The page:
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Media Release - 26 October 2017
Second rollout of traps begins across GSPFA

Traps, traps, traps! More than 50,000 of them have arrived in the depot ready for distribution​

A second rollout of fruit fly traps across the Greater Sunraysia Pest Free Areas will begin at the end of October to continue building the momentum of this year’s concentrated attack on fruit fly.

Residents already received one trap in the first-round trap rollout in early spring targeting flies as they emerged after winter. The packages being delivered this time will target both male and female flies before they have a chance to breed.

The traps are a key element in an industry-driven program to protect valuable horticultural industries, jobs and the economy of the Greater Sunraysia Pest Free Area (GSPFA).

GSPFA Regional Coordinator Deidre Jaensch said the support of local residents was undoubtedly having an impact in the community-wide effort to stop fruit fly.

“There are surveillance traps in place across the region and they’re returning some very promising data from the QFF management efforts over the past 18 months, indicating a downward trend in the average number of fruit flies captured in many areas,” Ms Jaensch said. 

“The data shows that the early control is important in reducing fly numbers.  The traps only last for 3 months so now we need everyone to follow up with the new traps that will target both males and females,” she said.

“The flies are looking to breed so we’d ask people, as a minimum, to simply hang up their traps in their garden when they receive them.”

Over 38,000 traps will be delivered to households in urban areas around Mildura, Merbein, Irymple, Nichols Point, Red Cliffs, Nangiloc, Dareton, Buronga, Gol Gol and Wentworth from October 28 over the following three weeks. There will also be 12,000 traps distributed in the Swan Hill area, another 3000 around Barham (November 11 and 12), and 2500 to residents in the Robinvale and Boundary Bend townships (November 4 and 5).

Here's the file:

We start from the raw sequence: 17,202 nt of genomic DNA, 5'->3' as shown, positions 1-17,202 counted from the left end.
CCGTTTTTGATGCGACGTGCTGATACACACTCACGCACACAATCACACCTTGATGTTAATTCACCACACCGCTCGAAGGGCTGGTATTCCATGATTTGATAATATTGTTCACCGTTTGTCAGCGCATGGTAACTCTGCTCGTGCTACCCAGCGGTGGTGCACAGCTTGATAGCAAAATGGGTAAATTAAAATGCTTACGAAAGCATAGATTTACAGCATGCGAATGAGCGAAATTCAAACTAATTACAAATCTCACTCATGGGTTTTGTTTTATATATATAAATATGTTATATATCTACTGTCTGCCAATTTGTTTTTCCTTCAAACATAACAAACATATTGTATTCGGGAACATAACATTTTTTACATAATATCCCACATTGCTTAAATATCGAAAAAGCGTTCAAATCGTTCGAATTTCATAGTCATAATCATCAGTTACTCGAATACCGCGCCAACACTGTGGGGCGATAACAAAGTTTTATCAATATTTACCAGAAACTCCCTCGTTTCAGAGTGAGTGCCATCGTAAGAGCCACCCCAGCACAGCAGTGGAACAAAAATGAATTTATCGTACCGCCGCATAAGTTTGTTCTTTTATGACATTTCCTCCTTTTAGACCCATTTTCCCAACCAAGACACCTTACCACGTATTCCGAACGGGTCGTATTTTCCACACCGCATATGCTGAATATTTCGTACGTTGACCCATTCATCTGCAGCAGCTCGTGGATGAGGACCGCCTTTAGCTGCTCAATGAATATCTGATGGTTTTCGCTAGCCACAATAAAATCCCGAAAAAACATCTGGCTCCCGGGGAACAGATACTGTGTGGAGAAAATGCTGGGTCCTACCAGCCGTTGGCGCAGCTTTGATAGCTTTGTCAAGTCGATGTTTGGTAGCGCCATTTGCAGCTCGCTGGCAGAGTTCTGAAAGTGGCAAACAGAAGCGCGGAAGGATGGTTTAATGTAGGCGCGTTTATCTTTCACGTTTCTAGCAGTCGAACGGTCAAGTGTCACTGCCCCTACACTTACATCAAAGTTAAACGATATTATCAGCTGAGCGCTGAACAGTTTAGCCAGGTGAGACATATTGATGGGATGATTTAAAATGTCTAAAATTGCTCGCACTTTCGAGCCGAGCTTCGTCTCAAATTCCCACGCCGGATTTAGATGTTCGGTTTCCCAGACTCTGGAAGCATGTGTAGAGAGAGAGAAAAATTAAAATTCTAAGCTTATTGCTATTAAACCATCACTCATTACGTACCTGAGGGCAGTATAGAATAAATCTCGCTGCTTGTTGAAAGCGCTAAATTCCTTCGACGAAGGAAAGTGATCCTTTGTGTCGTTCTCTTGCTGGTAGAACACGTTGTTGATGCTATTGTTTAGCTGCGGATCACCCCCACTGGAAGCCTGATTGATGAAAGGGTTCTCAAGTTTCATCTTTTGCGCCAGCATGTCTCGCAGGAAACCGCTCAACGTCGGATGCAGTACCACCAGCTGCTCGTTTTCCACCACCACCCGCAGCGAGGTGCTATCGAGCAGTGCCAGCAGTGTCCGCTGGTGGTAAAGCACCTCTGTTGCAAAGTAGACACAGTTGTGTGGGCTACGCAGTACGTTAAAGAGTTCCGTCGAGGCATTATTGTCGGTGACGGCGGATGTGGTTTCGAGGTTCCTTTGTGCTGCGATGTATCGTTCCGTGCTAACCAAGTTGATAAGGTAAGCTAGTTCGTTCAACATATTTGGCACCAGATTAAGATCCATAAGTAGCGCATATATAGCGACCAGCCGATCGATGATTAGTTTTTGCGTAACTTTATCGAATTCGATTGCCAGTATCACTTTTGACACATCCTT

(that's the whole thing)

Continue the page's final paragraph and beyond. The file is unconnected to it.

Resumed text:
Again, the traps will be delivered by volunteers as fundraisers for local community organisations and charities.

Ms Jaensch said in addition to hanging up their traps, it was also important for householders to maintain the hygiene of fruit trees in their back yards.

“That means picking up and disposing of fruit as it ripens, keeping your fruit trees at a manageable size and using nets to protect your fruit once fruit has set,” she said.

“If you don’t use the fruit from your trees any more we’d just ask people to remove the tree and we offer a free tree removal service, particularly for people who aren’t able to remove them on their own.”

More information and tips on managing QFF in household gardens is available on the GSPFA website and on the GSPFA facebook page.

“We’re excited about how the local community is really coming together, working with their neighbours and supporting their local community with this program – we’d just ask people to keep doing their bit right through the season,” Ms Jaensch said.


Remember, almost every type of fruit and fruiting vegetable is a potential host for fruit fly.

  • Don’t bring fruit or vegetables into the Pest Free Area

  • Advise visiting friends and relatives not to bring fruit or vegetables with them

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